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“Behold the Handmaid of the Lord”

I like to consider myself as being a thoughtful person. I try to listen to both sides of an argument when my children are fighting. (Usually, I end up screaming more than thinking…but I’m working on it!) I honestly try to think of how my husband may be viewing a problem before I approach him with my point of view—which is always right…so why bother. ;) It is important to be thoughtful.

But how about being thoughtfully obedient? Does this even exist? Some people think that obedience is based on blind faith; but I don’t believe that’s so. I feel like obedience needs to be thoughtfully executed, so it must be based on “informed faith.” Mary, the mother of Christ, is a perfect example of one who was thoughtfully obedient.

We find a few hints about Mary’s personality in Luke 2:19. After hearing what the shepherds had been taught about Christ, many people marveled at their sayings, but “Mary kept all these things, and pondered them in her heart.” Again in Luke 2:51, after being told by Christ, her 12 year old son, that He would be about His Father’s business, she “kept all these sayings in her heart.”

Mary’s a thinker!

I’ve always loved reading how Mary was thoughtful because, even though I try, I know that I’m not a woman who keeps things in my heart. I tend to blab. I’m Italian. I yell a little bit, then talk loudly, and finish it off with “heated discussion.” Mary, however, is introspective. I’m not suggesting we become silent (although it may help me with my “foot-in-mouth-disease”), but I think we can learn from her example. She took the time to think.

And not only did she think, but she obeyed. This pattern leads me to believe that she was acting on “informed faith” when she chose to be obedient.

In Luke 1 Mary receives the revelation that she will be the mother of the Savior. When Gabriel announces her divine role, she wonders how it is even possible. (There she goes, thinking again…)

We need to recognize that when Mary asked, “How shall this be, seeing I know not a man?” she didn’t ask out of doubt or pride. Mary was introspective, and the idea of her having a child while being a virgin simply wasn’t computing. It had never, in the history of the world, happened before. She had to think about her choice before committing to anything.

The Lord didn’t expect her to obey blindly. After Mary asked for more information, Gabriel explained the way that she would conceive. I can only imagine that this explanation was also a little…hard to follow. Gabriel doesn’t leave the discussion at that explanation. He also lets Mary know that Elisabeth is miraculously pregnant, and he reminds Mary that, “with God, nothing shall be impossible.” Mary receives His testimony with faith, and then makes the informed decision to obey by saying, “Behold the handmaid of the Lord; be it unto me according to thy word.” Mary, mindful of the responsibility she was about to bear, chose to be the Mother of the Savior.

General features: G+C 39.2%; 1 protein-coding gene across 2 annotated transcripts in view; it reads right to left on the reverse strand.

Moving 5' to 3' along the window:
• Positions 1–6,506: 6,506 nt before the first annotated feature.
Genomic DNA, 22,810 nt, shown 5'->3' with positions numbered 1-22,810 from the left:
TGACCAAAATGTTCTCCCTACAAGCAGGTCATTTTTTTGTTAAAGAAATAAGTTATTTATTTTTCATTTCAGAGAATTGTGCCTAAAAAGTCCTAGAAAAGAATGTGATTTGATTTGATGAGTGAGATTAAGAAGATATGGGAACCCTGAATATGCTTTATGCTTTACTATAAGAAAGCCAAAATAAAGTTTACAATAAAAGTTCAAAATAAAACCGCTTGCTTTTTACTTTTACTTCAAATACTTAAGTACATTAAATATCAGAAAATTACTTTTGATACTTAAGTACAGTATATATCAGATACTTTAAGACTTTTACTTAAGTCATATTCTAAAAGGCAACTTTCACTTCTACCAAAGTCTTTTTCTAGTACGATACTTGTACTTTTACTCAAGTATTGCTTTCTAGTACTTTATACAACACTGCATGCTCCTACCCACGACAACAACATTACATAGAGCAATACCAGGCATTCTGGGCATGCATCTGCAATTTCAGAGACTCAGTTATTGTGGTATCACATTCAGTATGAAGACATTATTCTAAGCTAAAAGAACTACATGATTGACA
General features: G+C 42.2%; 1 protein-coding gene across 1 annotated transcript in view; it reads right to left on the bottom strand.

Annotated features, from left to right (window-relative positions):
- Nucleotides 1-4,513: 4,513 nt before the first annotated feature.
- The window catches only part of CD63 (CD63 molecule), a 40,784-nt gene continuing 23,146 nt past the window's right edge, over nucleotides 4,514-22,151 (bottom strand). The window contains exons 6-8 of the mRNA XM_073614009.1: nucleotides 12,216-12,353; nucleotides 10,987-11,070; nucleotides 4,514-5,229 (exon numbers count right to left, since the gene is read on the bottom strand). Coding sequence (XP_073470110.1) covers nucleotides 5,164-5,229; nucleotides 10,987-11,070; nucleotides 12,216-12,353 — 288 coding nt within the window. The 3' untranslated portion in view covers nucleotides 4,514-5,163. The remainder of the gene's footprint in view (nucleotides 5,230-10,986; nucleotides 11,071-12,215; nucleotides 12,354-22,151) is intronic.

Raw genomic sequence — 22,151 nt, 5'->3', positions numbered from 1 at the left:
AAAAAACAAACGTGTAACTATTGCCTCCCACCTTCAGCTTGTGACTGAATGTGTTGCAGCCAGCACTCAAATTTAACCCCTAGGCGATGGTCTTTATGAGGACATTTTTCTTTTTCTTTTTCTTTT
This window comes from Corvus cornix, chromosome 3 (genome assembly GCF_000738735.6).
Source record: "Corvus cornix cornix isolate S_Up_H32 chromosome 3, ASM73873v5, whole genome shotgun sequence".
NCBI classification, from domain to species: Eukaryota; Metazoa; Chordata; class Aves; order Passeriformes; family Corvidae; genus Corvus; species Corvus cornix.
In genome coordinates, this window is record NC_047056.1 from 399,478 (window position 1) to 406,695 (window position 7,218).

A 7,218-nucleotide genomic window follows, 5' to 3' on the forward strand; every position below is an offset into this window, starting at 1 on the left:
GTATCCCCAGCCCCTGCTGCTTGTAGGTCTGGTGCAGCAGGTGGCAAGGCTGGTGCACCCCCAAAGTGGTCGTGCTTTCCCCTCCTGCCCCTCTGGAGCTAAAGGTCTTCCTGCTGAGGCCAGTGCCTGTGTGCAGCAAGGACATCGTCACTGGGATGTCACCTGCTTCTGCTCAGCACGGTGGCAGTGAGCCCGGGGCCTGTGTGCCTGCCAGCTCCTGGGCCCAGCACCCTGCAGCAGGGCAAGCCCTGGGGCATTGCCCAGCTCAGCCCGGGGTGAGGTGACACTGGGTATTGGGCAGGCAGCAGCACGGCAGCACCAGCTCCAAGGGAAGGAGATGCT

I’m not expecting to be the mother of the Savior any time soon. But I think that we all can learn from Mary’s example. We can choose to be informed, faithful, and obedient. There are times we’ll be asked to obey — even when it is difficult, hard to understand, or seemingly impossible. What will your response to such a situation be? What has it been in the past? I hope to become more like Mary, able to respond, “Behold the handmaid of the Lord…”

Have you ever had an experience where you knew you needed to faithfully obey? Have you ever handed yourself over to the Lord in a way similar to Mary? What do you do to increase your “informed faith” so that you are better able to be thoughtfully obedient?

{ 15 comments… add one }

  • Vennesa March 2, 2011, 8:47 pm

    I like the insight you’ve shared on Mary. I haven’t had any similar experience, but you’ve given me something to think about. There are so few women mentioned in the scriptures that I appreciate any little thing we can learn about them.
    Vennesa recently posted…Vote for Pedro – or VennesaMy Profile

    • Catania Larson March 3, 2011, 8:32 am

      Thanks Venessa,
      I’m planning on writing several posts on women in the New Testament. :)

  • Alison Moore Smith March 2, 2011, 11:39 pm

    I honestly try to think of how my husband may be viewing a problem before I approach him with my point of view

    I think my husband would think he’d died and gone to heaven. I just might try that, Catania!

    What a lovely first post!
    Alison Moore Smith recently posted…Bargain Shopping in the RecessionMy Profile

    • Catania Larson March 3, 2011, 8:33 am

      I think that the key word in the sentence is that I try;)

  • Michelle D March 3, 2011, 11:14 am

    What a thoughtful post. :)